Her teacher remarked that over the years she's seen a lot of nice projects completed by parents; please have the child complete the project. So my job was #1 Nag. No one else, including E, was paying much attention to any deadline or assignment. And here I am, the queen of procrastination, going back to my elementary school years. #1 Nag is not a role I fill well. I forgot to nag from time to time. As it was, I finally had to sit her down on Saturday and talk to her about completing assignments. That on Monday, SOMEONE in her class would not have it done. That boy or girl would feel bad and embarrassed. She should not be that person. That was why I was being such a nag.
To give her credit, this message seemed to get through. In an hour, she completed, in slipshod fashion, the project. I congratulated her and told her I was proud of her. She had something to turn in. Now, could we go back and 'try our best' on some aspects of the project, make it better? We still had one day left.
She interviewed her grandmother. My mother claims she does not remember what it was like to be a child, remembers nothing. Put on the spot, my mother was at a loss for words. My mother is NEVER at a loss for words. She said we should interview her grandfather instead, he remembers everything. I said we would, except he happened to be in China for 3 weeks photographing The Great Wall and she was staying with us for a few days.
So one day when I wanted to go for my walk and I was being #1 Nag, they said they would work it out themselves and I should just go, go, go. So I did, did, did. I got back and they said the assignment was complete. Grandma said that it had been easy. Eloise mentioned something she liked and then the memories came back and she found an answer. I said, great. What were the answers? I don't know, both of them responded. Did you write it down? I asked. Nope. [expletive deleted] So they had worked out the answers, but neither could remember them. Back to square one.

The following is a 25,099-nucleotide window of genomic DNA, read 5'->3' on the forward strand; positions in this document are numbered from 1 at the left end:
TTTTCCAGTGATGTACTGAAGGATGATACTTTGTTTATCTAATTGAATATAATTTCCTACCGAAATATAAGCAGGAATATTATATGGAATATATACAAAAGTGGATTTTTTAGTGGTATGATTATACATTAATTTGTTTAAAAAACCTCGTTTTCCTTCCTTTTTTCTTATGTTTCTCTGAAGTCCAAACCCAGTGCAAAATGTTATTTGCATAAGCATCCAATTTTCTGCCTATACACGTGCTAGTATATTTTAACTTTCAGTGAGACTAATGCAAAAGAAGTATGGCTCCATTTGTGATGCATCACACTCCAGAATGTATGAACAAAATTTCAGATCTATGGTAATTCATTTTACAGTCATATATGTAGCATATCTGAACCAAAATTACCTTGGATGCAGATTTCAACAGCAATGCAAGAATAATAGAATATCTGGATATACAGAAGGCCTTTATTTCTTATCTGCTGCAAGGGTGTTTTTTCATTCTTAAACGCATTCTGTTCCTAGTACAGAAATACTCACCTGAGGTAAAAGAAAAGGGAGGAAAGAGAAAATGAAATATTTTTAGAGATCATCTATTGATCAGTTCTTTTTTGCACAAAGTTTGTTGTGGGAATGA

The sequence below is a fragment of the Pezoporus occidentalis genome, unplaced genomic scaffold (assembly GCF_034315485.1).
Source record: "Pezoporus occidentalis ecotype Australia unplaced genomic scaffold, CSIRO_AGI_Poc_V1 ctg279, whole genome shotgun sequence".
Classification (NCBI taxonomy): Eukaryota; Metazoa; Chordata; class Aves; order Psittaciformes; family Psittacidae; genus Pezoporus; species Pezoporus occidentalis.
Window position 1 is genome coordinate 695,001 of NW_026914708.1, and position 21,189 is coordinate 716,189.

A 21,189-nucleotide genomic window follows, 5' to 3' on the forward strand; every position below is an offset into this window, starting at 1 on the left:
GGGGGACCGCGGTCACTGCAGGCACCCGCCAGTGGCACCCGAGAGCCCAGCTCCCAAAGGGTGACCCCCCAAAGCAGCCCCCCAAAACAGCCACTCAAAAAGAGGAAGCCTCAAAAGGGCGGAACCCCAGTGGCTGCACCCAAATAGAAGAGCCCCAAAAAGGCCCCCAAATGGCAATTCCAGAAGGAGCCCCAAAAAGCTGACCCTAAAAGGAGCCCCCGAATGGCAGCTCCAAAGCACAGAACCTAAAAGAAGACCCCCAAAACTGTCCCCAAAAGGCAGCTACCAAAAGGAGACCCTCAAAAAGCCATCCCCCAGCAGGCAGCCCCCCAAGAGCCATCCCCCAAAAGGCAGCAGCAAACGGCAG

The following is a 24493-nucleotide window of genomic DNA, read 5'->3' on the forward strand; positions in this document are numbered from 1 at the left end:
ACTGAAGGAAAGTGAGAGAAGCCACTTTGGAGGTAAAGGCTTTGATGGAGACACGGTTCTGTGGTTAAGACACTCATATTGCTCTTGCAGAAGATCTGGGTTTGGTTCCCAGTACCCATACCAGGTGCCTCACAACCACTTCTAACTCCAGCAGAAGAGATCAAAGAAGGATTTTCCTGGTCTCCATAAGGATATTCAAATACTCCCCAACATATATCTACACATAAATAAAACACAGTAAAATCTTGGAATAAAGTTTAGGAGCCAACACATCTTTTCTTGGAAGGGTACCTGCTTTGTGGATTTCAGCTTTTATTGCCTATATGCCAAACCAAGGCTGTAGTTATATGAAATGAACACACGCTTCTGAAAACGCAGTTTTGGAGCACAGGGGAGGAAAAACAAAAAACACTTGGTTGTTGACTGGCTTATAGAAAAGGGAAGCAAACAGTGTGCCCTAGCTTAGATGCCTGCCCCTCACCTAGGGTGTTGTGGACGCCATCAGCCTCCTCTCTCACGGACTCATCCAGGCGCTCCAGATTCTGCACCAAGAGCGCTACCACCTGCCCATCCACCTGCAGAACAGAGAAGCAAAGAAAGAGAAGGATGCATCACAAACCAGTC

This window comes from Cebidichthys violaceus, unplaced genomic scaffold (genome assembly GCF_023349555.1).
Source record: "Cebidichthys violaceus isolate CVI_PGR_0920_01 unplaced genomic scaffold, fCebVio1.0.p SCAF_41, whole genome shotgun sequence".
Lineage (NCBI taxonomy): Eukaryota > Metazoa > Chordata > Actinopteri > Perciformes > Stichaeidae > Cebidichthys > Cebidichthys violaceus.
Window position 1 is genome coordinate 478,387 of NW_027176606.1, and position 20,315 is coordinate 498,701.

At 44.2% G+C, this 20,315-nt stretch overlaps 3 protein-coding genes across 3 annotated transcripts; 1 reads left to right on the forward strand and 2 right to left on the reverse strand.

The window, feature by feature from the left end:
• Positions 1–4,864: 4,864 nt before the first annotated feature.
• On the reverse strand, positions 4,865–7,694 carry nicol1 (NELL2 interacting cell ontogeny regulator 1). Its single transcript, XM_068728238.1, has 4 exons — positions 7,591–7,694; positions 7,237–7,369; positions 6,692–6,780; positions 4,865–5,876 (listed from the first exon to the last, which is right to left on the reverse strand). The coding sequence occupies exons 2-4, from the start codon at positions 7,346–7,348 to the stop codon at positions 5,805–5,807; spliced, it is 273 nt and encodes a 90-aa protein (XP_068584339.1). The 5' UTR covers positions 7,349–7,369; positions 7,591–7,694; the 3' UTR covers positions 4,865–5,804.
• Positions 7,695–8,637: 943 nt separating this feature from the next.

About 10 days later, we finally had another break in our schedule and E's homework assignment was to work on her project. So we phoned grandma for an interview. Grandma again denies all knowledge of her childhood. I'm cooking dinner and listening to E interview her grandmother. J is on the extension and he is supposed to be writing down the answers. (No! Don't write the answers on the pieces of paper she's supposed to cut out and paste on the final project as titles!) After much frustration (for all involved), E finishes her interview. She has answers and they are written down.
Five days later, we are down to the wire. I get E large sheets of paper (she picks the colors) to put her answers on, her drawings and some photos she has shot of her favorite toys and such. She will do drawings for grandma and photos for her answers to the same questions. Only where are the answers? J wrote them in a notebook he uses for work. And the notebook promptly went off to work. J claims he emailed them to me. Nope. Still stuck in his notebook. So J types up and prints out the answers to remind E and we paste it on the back of the sheet for grandma. And E completes the project quickly, as noted above. I keep having to step in and supervise and remind E and J of what the assignment is about, what E had decided to do. Keep your eye on the goal. Or more importantly, keep your eye on the child and what she is doing. I had to reprint some photos that had been cut up to the point you didn't know what they were anymore.
Today, turning it in, I am proud to say that this is OBVIOUSLY her work. She has the answers to what everything is that she has drawn. I have gone over the answers, but she has her own stories about them. For grandma's favorite thing to do, she opted to say that 'grandma was talking to people' in her drawing. Well, it's certainly grandma's favorite thing to do.
And looking at some of the other projects, some clearly had parental assistance. They're just a bit too perfect.
PS My mother has arrived at my sister's house in Boston for Thanksgiving and my sister tells me she has been talking of her childhood nonstop since she arrived. They were in the dark as to why until they heard about E's project. We must have triggered some little-used neurons that are now getting some much-needed exercise.